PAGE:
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Media, Monarchy and Power

Media, Monarchy and Power

by Neil Blain, Hugh O'Donnell

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Is obsession with the Royal Family in Britain a fact of culture or an illusion of media culture? What interest do the European media display in their royal families? Does twenty-first century monarchy remain a political and ideological force - or is it just an economic commodity? Media, Monarchy and Power provides a radical insight into the cultural and political


Is obsession with the Royal Family in Britain a fact of culture or an illusion of media culture? What interest do the European media display in their royal families? Does twenty-first century monarchy remain a political and ideological force - or is it just an economic commodity? Media, Monarchy and Power provides a radical insight into the cultural and political functioning of royalty in five countries. Blain and O'Donnell examine the bonds between monarchies and their 'subjects' or 'citizens', and the relationships between royal families, the media, and nation-states. Numerous case-studies from press and television in Europe and the UK support a theoretical account of the operation of monarchy and royalty in the media. Central to the concerns of Media, Monarchy and Power are the complex relationship between Britain and Europe and the limits of British political modernization.

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Media, Monarchy and Power

By Neil Blain, Hugh O'Donnell

Intellect Ltd

Copyright © 2003 Intellect Ltd
All rights reserved.
ISBN: 978-1-84150-877-1


Modern and Postmodern Monarchy

The relatively stable aesthetic of Fordist modernism has given way to all the ferment, instability and fleeting qualities of a postmodernist aesthetic that celebrates difference, ephemerality, spectacle, fashion, and the commodification of cultural forms

(David Harvey, The Condition of Postmodernity, 1989: 156)

Historical scenes have always been cleverly and cunningly 'staged' by certain men who were aiming for specific results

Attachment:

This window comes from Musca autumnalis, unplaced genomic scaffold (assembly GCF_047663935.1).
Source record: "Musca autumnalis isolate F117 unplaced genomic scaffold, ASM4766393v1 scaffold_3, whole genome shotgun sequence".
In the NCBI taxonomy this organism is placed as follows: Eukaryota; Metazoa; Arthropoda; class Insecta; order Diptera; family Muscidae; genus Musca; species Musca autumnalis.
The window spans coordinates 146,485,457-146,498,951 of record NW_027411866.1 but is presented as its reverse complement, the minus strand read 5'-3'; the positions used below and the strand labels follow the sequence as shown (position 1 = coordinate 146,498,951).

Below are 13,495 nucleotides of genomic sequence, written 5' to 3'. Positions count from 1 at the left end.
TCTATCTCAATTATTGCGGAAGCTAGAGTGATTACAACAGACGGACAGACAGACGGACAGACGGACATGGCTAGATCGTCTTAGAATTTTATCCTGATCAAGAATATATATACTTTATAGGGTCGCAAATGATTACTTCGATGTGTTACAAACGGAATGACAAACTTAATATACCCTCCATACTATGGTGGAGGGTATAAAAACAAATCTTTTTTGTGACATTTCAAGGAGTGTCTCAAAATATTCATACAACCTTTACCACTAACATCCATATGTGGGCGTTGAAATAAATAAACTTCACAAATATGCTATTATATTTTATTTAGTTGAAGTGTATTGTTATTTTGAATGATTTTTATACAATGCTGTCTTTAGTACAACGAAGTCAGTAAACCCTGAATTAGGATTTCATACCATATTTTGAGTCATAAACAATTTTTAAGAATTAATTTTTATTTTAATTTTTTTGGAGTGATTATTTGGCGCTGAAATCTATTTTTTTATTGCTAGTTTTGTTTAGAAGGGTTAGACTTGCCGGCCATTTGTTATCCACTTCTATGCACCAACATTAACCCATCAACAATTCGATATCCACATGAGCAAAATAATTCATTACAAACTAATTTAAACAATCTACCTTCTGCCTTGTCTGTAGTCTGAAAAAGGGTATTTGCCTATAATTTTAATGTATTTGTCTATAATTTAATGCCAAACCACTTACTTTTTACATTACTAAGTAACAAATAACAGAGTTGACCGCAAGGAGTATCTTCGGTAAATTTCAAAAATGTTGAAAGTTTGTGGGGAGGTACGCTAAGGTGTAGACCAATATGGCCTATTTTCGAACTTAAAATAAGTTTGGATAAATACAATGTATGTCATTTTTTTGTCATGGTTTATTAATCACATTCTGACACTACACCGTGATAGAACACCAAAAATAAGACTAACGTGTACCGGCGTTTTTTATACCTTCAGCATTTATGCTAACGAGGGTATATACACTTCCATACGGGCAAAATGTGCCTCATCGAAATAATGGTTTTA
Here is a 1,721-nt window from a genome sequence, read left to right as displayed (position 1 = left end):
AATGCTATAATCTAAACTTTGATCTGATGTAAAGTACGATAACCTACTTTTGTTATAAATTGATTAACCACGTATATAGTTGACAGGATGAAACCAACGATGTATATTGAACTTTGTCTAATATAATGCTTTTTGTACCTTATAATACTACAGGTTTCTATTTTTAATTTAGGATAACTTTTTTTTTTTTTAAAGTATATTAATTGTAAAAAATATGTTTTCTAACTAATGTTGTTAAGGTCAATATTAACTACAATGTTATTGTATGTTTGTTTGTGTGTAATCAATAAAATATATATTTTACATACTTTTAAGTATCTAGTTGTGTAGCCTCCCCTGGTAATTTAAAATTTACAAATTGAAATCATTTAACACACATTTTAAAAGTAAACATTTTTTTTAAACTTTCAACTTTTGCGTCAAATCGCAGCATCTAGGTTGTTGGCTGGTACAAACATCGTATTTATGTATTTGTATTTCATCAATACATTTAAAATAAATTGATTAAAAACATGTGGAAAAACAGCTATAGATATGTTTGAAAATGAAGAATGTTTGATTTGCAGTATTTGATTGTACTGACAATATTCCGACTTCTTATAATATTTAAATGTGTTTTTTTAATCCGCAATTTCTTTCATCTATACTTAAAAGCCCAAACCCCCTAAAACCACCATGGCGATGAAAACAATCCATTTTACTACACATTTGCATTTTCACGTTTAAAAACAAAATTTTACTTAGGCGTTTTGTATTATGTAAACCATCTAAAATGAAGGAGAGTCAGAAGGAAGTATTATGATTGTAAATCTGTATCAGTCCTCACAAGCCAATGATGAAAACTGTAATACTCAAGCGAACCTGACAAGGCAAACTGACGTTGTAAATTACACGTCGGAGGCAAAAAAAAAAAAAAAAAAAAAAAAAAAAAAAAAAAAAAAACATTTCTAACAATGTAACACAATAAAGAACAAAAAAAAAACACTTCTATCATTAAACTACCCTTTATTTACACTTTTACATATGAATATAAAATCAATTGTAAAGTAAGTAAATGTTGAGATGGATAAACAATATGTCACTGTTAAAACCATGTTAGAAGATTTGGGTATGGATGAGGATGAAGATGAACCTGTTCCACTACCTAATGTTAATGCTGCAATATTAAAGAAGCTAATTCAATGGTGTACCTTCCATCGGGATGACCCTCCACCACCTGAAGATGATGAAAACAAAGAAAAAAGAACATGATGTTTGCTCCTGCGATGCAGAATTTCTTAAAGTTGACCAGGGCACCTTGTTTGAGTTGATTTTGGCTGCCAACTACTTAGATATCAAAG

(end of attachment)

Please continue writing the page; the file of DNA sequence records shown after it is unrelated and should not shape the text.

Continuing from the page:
(Henri Lefebvre, 1947)

... with wild fervour but no sycophancy or fanaticism, all decent British people today give three loud cheers

(A.N. Wilson, on the Queen Mother's centenary, Daight be historically new, both socially and culturally, about the last thirty or so years; that is, what might maly Mail, 4 August 2000)

'Big Brother with a family tree' (Dutch NRC Handelsblad on the Dutch monarchy, 16 May 2001)

There is a specifically temporal aspect of this study which is central to the understanding of the cultural politics of European monarchy. It concerns the matter of what mike the so-called postmodern phase of history special, which might help us to understand why royalty has become a phenomenon inseparable from transformations of culture into media culture; and also why it is closely bound into a new phase of consumption which many commentators have distinguished as the central feature of developed societies in their current phase. These questions of media culture and consumer culture, which are closely related, bear very importantly on our understanding of royalty as a political phenomenon.

The analysis and argumentation which follow pay especial attention to the distinction between modernity and postmodernity as categories within which to understand politico-cultural development generally and the functioning of royalty in particular. This book is concerned primarily with the recent history of monarchy as a media phenomenon, but that history has occurred within very dynamic social and cultural circumstances, and in order to grasp their significance it will be helpful to be clear about 'modern' and 'postmodern' aspects of recent history, and how they impact on an understanding of monarchy.